BRADENTON, Fla. (WFLA) — President Barack Obama is expected to a sign a bill into law that aims to help curb the nation’s heroin crisis. Manatee officials hope that law could help the county battle its own heroin problems.
Congress passed the Comprehensive Addiction and Recovery Act (CARA), and the measure has now been sent to President Obama. If signed, the bill would authorize $181 million in federal funding to support programs to curb the abuse of heroin and other drugs.
The epidemic has swept the nation, with more than 47,000 U.S. drug abuse fatalities in 2014. This is double the death rate from 2000. Most of those deaths were from heroin or opioids, potentially addictive painkillers.
It’s been a dangerous problem in Manatee County. In 2015 the county ranked first in Florida for heroin deaths and overdoses. Officials have been working hard to stop this trend. However, this summer, they’ve seen a spike in heroin overdoses.
“There’ve been instances where we’ve gone to the same house three times in a day for an overdose,” Manatee County EMS Acting Chief Paul DiCicco said. “It does strain our staff a bit to see this kind of stuff on a daily basis.”
Officials say the CARA bill will expand access to Naloxone. It’s an over-the-counter antidote to help prevent a drug addict from overdosing. At $44 per dose, officials need more of it.
“We spend over $50,000 on (Naloxone) alone; very expensive,” DiCicco said.
The CARA funding will also increase drug treatment programs and lead to expanded public education campaigns. The measure would create systematic guidance for treating opioid addiction among veterans. In addition, it would ensure newborns born to opioid-addicted mothers can receive the most effective treatments.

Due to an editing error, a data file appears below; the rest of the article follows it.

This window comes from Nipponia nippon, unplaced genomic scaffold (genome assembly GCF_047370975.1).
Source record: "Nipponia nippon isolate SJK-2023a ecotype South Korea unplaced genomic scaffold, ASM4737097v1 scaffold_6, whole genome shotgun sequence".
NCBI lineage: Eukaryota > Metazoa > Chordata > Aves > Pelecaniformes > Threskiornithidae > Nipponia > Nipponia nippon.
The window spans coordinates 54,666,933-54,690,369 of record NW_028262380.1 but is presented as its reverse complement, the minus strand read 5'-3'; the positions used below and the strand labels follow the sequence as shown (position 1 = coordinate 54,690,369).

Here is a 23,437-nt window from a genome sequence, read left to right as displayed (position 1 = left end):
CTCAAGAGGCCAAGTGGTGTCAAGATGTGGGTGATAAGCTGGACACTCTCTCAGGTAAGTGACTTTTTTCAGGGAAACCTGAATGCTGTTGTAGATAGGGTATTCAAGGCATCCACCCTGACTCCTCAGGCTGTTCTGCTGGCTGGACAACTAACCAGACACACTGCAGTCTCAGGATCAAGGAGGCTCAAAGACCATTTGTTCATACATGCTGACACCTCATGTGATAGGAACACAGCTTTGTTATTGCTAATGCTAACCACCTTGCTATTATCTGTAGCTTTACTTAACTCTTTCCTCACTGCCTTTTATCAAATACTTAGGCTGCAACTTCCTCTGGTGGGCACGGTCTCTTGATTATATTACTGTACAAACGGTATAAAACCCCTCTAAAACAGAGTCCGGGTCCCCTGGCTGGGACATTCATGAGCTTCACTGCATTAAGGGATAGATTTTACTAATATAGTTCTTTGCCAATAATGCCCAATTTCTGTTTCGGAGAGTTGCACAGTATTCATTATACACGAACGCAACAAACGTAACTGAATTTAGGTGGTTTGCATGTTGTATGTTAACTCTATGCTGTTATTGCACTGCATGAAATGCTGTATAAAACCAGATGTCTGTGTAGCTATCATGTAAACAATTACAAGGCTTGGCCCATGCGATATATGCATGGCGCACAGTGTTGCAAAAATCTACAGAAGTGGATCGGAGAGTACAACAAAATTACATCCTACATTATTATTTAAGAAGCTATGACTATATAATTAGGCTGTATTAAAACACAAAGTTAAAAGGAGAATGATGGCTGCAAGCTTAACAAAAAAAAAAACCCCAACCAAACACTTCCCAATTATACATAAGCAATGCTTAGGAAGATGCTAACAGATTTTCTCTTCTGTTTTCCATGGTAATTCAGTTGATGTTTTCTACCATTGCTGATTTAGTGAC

“It’s amazing because it sets kind of a national standard of how to address this epidemic at all different facets. It’s nice to have some standards in place for maybe new coalitions that are starting out or other organizations that don’t know where to start,” Merab Favorite with Drug Free Manatee said.
Drug Free Manatee officials are optimistic this funding will help save lives and curb the opioid crisis.
The Obama administration had hoped the bill would include more funding. Press Secretary Josh Earnest told reporters the president will sign the bill – reluctantly. The president thinks some action is better than none, Earnest said. Obama will continue fighting to secure the resources he believes are necessary to fight this crisis, the press secretary added.